Comparing Wound Catheters and Epidurals in Paediatric Open Pyeloplasty. L de Neumann FRCA , BMBS, BSc/Econ (Hons); T Samuels MBBS, Bsc (Hons) FRCA , FFICM, Cert Maths , Dip Maths, Dip Stats, BA (Hons) Math Stat, AMIMA, GradStat ; A Mishra FRCA
Royal Alexandra Children’s Hospital, Brighton, UK
The majority of studies comparing wound catheters and epidurals in abdominal surgery have been done in adults (1-3) and none concern paediatric open pyeloplasties. We retrospectively compared pain scores, opiate consumption and side effect profile between these groups in our institution between 2011 and 2015.
Eighteen patients aged 18 weeks to 15 years were included in this study. Eleven had a wound catheter and seven an epidural. Epidurals were high lumbar or low thoracic. Wound catheters were placed either subcutaneously (3), above the internal oblique (3) in the transversus abdominus plane (3), or in an unrecorded location (2) by the surgeon.
Postoperatively patients received paracetamol and NSAID. 90.1% of the wound catheter group and 42.9% of the epidural group had a PCA. PRN oral morphine was given once the PCAs were stopped. All patients were cared for in the High Dependency Unit and had hourly reviews of their pain and sedation.
Patient notes were reviewed for pain scores (11 point scale), opiate consumption, antiemetic consumption, sedation scores, and respiratory depression. All opiates consumed from induction of anaesthesia to discharge were recorded and converted to the morphine equivalent, with the exception of remifentanil.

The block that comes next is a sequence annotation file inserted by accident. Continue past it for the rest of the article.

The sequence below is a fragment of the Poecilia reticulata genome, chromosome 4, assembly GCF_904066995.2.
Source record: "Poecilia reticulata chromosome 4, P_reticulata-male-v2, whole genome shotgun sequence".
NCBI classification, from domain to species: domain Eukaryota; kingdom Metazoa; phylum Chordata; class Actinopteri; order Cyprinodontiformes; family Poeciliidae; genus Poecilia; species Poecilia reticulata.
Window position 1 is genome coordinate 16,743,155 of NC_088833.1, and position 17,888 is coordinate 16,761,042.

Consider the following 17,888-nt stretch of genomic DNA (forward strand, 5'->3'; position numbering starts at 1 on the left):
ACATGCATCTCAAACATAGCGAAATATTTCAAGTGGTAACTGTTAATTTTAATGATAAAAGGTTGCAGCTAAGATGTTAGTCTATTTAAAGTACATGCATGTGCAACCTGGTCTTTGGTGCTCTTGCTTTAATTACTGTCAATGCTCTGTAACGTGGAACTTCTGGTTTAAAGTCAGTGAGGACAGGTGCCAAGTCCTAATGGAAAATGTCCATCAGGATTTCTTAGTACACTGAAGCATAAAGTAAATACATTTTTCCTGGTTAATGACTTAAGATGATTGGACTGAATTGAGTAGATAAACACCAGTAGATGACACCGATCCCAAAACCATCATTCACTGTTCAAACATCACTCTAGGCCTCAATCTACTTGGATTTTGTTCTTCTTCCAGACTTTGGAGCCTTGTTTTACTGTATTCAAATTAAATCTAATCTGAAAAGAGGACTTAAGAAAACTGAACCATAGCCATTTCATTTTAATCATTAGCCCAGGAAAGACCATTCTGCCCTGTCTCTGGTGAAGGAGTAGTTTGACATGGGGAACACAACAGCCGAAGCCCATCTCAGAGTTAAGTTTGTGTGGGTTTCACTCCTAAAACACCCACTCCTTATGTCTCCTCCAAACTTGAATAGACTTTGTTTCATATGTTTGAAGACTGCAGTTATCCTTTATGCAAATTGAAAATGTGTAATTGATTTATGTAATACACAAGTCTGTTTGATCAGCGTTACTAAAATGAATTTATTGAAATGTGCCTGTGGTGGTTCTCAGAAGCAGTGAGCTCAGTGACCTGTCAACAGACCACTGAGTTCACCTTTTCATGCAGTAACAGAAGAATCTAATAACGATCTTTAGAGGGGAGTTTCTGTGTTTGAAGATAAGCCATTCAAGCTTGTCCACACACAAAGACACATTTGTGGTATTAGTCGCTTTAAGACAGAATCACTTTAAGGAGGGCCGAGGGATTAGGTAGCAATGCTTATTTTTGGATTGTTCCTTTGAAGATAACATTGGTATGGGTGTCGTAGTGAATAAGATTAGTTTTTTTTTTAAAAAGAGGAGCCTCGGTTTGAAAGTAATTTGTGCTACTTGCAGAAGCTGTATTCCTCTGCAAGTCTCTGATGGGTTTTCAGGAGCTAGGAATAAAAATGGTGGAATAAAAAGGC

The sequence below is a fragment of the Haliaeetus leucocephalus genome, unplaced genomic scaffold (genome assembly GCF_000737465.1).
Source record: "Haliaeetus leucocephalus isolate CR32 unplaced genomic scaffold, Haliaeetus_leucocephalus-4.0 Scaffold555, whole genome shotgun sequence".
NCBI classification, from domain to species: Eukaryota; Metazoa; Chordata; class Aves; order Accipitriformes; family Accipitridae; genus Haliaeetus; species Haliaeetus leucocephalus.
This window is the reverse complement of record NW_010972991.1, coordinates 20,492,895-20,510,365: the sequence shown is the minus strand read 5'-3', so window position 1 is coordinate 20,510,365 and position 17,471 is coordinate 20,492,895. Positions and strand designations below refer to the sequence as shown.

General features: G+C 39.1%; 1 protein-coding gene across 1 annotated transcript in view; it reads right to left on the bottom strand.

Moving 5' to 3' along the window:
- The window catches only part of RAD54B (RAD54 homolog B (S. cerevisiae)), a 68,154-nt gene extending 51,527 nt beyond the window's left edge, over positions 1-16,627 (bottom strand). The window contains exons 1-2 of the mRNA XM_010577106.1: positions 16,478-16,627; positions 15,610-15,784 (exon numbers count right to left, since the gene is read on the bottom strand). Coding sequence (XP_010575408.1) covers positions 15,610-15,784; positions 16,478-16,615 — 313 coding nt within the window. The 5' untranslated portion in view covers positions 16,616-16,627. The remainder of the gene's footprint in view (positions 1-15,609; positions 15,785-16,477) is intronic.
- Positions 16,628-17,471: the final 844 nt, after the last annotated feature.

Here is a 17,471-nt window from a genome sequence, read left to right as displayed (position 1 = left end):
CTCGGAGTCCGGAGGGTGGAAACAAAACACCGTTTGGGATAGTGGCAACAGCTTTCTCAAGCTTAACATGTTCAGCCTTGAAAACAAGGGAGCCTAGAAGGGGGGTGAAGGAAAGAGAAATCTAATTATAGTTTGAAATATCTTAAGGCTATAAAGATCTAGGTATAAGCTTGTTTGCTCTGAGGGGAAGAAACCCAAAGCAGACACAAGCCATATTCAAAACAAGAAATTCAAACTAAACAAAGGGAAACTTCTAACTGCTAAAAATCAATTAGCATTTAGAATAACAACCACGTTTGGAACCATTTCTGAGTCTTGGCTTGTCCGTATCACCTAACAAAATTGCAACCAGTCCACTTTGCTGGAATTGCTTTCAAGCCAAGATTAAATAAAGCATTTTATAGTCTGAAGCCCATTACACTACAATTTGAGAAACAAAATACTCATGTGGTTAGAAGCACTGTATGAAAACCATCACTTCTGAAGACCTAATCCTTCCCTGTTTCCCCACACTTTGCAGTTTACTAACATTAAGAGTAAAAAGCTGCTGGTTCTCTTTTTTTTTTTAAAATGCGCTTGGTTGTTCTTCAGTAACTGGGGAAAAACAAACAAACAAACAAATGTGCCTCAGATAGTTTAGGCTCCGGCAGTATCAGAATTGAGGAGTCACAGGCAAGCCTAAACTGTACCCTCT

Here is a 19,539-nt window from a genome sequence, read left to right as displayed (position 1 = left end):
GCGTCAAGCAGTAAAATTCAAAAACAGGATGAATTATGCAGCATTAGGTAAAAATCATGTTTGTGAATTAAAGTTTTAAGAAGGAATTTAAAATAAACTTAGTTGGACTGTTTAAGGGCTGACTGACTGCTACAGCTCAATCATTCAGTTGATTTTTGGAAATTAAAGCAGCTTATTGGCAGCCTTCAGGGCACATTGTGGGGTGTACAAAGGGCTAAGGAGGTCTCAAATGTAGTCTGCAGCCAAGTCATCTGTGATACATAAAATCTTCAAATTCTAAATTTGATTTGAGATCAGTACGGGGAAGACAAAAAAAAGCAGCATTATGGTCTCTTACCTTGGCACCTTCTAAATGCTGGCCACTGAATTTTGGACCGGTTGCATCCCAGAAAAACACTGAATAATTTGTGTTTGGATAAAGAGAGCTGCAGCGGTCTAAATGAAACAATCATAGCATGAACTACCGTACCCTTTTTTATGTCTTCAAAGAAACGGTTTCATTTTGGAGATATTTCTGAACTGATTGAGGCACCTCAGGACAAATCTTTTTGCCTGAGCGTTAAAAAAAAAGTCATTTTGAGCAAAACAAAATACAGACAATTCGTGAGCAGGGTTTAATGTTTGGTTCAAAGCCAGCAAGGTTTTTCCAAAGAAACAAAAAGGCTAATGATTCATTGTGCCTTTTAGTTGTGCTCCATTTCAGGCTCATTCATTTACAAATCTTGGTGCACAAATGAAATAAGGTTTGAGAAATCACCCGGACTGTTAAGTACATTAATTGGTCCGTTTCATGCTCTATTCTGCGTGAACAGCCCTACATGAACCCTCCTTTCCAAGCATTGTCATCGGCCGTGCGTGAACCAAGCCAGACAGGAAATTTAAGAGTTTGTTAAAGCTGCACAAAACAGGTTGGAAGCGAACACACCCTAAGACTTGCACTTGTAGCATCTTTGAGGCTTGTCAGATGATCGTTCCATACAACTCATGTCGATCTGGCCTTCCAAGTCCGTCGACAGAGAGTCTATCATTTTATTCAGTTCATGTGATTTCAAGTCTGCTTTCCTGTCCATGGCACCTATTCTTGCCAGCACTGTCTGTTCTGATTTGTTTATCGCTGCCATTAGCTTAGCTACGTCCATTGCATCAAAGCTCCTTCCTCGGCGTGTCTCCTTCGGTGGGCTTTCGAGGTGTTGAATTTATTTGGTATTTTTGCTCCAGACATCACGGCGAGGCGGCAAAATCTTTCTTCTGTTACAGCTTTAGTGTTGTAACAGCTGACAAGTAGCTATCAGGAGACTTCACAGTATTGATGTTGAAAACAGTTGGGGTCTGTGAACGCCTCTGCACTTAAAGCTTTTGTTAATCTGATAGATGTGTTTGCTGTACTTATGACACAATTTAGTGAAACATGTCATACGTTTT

Our results suggest epidurals and wound catheters provide comparable analgesia, with no statistically significant difference in the highest pain score in the first 24 hours, in opiate consumption, anti-emetic use or length of stay. There was no difference in sedation scores or respiratory depression as measured by naloxone or O2 use. The low numbers in this study however mean that it may be underpowered to adequately detect differences.
If a post operative analgesic package using wound catheters provides comparable analgesia then their improved side effect profile may make them preferable to epidurals. Measuring markers of recovery such as time to bowel opening, micturition, mobilisation and resumption of oral intake would provide additional information.
This was a retrospective study looking at a small heterogeneous group in terms of catheter and epidural anatomical location and choice of perioperative medications. Future studies should use a larger sample size to provide adequate power, and a standardized perioperative care pathway.
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2.R. Bell, S. Pandanaboyana and K. Raj Prasad, "Epidural versus local anaesthetic infiltration via wound catheters in open liver resection: a meta-analysis," ANZ Journal of Surgery, vol. 85, pp. 16-21, 2015.
3.M. J. Hughes, E. M. Harrison, N. J. Peel, B. Stutchfield, S. McNally, C. Beattie and S. J. Wigmore, "4. Randomized clinical trial of perioperative nerve block and continuous local anaesthetic infiltration via wound catheter versus epidural analgesia in open liver resection (LIVER 2 trial)," British Journal of Surgery, vol. 102, pp. 1619-1628, 2015.